US banks face $5bn hit from Fed’s more dovish stance
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Executives at US retail banks had been looking forward to 2016.
This was meant to be the year they would finally gain some relief from rock bottom interest rates, which have hurt the industry’s profit margins.
Richard Davis, chief executive of US Bancorp — the country’s fifth-largest listed lender by assets — gave a sense of banks’ anguish about monetary policy a year ago when he said waiting for rates to rise was akin to “torture”.
But the Federal Reserve this month confirmed what investors had assumed for several weeks: rates are to be kept lower for longer.
Officials expect to follow up the modest rate rise they brought in before Christmas with only two increases this year, not four as previously envisioned.
The more dovish stance will cost the US banking industry about $5bn, estimates Mike Mayo, analyst at CLSA.
Investors believe the Fed will prove to be even less obliging to banks than they have stated publicly. Futures markets point to just one increase this year. “At this point, if banks could sign up for two rate hikes, they’d take it,” Mr Mayo says.
As Nancy Bush of Georgia-based NAB Research puts it: “It’s a struggle, and the longer it goes on the bigger a struggle it becomes.”
The industry’s net interest margin — a measure of the difference between the rates at which banks borrow and lend — touched its lowest level last year since records began in 1984, according to the Federal Reserve Bank of St Louis. Even after ticking up in the final quarter they ended 2015 at only 3.02 per cent, about a fifth lower than six years ago.
Their peers across the Atlantic have it even worse. The European Central Bank has gone sub-zero, charging banks 0.4 per cent on much of the €700bn worth of excess deposits they have parked with it.
Although the ECB’s expanded asset-purchase programme will ease the funding difficulties of weaker banks in Europe’s periphery, negative rates are forecast to cut earnings per share by 5-10 per cent overall for eurozone banks this year, according to Morgan Stanley analysts.
Some lenders are affected by central banks’ monetary experiments more than others. A report by Barclays’ US banking analysts published this week highlights the divergence.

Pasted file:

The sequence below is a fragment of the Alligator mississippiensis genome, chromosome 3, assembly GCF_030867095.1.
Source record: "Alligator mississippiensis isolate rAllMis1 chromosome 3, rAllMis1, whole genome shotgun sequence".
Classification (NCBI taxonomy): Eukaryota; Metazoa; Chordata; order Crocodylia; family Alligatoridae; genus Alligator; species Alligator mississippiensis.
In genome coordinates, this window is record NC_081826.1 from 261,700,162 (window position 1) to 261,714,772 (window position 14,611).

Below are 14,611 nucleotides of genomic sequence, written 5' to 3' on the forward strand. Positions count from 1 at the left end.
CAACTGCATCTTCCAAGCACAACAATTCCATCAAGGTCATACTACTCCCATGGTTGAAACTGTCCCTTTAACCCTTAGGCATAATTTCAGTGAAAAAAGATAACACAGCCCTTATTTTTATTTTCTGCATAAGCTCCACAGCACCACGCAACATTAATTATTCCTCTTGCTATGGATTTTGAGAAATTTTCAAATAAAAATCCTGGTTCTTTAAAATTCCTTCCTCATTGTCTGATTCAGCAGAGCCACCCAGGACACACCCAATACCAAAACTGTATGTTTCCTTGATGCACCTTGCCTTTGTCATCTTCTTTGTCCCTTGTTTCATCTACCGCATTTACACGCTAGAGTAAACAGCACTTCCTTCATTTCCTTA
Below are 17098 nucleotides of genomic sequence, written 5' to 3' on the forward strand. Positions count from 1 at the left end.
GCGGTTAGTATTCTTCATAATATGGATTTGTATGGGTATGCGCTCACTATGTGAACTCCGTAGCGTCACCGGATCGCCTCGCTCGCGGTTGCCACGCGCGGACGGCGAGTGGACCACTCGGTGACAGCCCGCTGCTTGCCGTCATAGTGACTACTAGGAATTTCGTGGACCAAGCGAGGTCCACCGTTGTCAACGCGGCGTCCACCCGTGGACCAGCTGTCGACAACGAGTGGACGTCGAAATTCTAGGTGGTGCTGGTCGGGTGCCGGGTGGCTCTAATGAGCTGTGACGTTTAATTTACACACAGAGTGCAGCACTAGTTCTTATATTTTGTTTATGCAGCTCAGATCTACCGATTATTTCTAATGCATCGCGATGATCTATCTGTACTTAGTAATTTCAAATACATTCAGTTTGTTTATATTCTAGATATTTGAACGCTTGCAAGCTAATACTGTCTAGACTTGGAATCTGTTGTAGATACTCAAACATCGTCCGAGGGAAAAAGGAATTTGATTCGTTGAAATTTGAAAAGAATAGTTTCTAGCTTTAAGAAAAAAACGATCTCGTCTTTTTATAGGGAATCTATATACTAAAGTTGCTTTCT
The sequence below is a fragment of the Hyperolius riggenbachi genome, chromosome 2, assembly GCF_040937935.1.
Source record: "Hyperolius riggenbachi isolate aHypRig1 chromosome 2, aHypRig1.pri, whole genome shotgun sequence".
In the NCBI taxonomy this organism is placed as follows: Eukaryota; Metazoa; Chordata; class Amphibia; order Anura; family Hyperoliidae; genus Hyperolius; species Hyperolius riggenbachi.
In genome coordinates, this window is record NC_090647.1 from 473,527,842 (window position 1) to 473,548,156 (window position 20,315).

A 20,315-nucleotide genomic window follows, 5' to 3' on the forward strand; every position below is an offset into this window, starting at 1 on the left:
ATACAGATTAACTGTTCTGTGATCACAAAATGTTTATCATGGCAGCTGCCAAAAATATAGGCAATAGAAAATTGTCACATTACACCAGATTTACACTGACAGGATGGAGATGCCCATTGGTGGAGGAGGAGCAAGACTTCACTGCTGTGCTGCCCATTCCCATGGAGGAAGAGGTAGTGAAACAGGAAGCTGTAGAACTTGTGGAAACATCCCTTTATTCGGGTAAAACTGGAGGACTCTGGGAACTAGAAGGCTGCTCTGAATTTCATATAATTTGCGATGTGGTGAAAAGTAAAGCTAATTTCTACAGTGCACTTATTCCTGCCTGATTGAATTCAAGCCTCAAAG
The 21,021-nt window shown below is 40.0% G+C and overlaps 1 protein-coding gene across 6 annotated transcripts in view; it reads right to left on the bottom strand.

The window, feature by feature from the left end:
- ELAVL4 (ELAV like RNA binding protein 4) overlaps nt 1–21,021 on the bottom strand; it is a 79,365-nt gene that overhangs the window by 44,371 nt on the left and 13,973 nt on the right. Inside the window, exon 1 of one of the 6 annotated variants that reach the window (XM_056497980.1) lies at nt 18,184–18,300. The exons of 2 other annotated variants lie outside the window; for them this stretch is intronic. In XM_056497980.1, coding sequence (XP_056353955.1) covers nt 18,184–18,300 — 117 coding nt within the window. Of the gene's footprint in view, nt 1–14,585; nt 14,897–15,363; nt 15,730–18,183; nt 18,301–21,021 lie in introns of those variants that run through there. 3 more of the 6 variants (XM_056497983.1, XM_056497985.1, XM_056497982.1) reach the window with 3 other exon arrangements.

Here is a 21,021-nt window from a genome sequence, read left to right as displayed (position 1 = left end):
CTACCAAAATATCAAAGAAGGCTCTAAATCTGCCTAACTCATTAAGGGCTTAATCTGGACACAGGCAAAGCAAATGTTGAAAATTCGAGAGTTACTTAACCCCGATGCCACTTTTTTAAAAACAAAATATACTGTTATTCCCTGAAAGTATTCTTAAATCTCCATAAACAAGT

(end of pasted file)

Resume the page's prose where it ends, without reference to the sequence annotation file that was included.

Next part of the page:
In the jargon, a bank is more sensitive to rising rates if its assets reprice by more — or at a faster pace — than its liabilities. In practice, this depends in part on the nature of its customers. When rates rise, lenders try to keep deposit rates as low as possible while increasing rates for borrowers.
About half the loans on the books of BofA offer variable terms, such as credit cards. In contrast a significantly higher proportion of Wells Fargo’s are fixed, such as car loans. That helps make Wells Fargo less rate sensitive than BofA.
Banks are also more rate sensitive if they can keep a lid on deposit rates. When monetary policy tightens, the more cash depositors have in low-rate current accounts the better for banks.
According to Barclays, more than half the deposits at Comerica — the Texas-based lender the analysts regard as the most interest rate sensitive of the 22 banks they track — are in “non-interest bearing” accounts. Conversely, less than a third of deposits at BB&T are in such accounts — helping to make it among the third least rate sensitive.
“I don’t know any banks that are loving lower for longer, but it’s different degrees of pain,” says Greg McBride, chief financial analyst at the comparison site Bankrate.com.
While their fates are shaped by decisions in Washington, banks can help themselves. The most obvious way is to cut costs. Staff are being let go and branches closed across the industry.
Lenders can also rejig their securities portfolios. After taking a view last year that rates were likely to be lower for longer, Wells Fargo has been reducing the amount of cash and short-term investments it holds and buying longer-term bonds.
Increase of earnings per share this year at BofA if rates rose by one percentage point, Barclays’ analysts estimate.
Other business lines can also help. BB&T unveiled a deal last month to buy the insurance broker Swett & Crawford for $500m.
For some investors the sector’s battered valuations — the KBW index of 24 US banks trades at a 10 per cent discount to book value — present a big buying opportunity.
Bill Smead, founder of Smead Capital Management, says he has allocated 14 per cent of his $2.3bn of assets under management to three banks: JPMorgan, BofA and Wells Fargo.
The stocks “scream” good value, he argues, adding they are well positioned for the long term.
And relief could, finally, be on the way. Some policymakers are again making hawkish noises. Last week Patrick Harker, president of the Philadelphia Fed, called for the central bank to “get on with” rate increases.
Additional reporting by Martin Arnold
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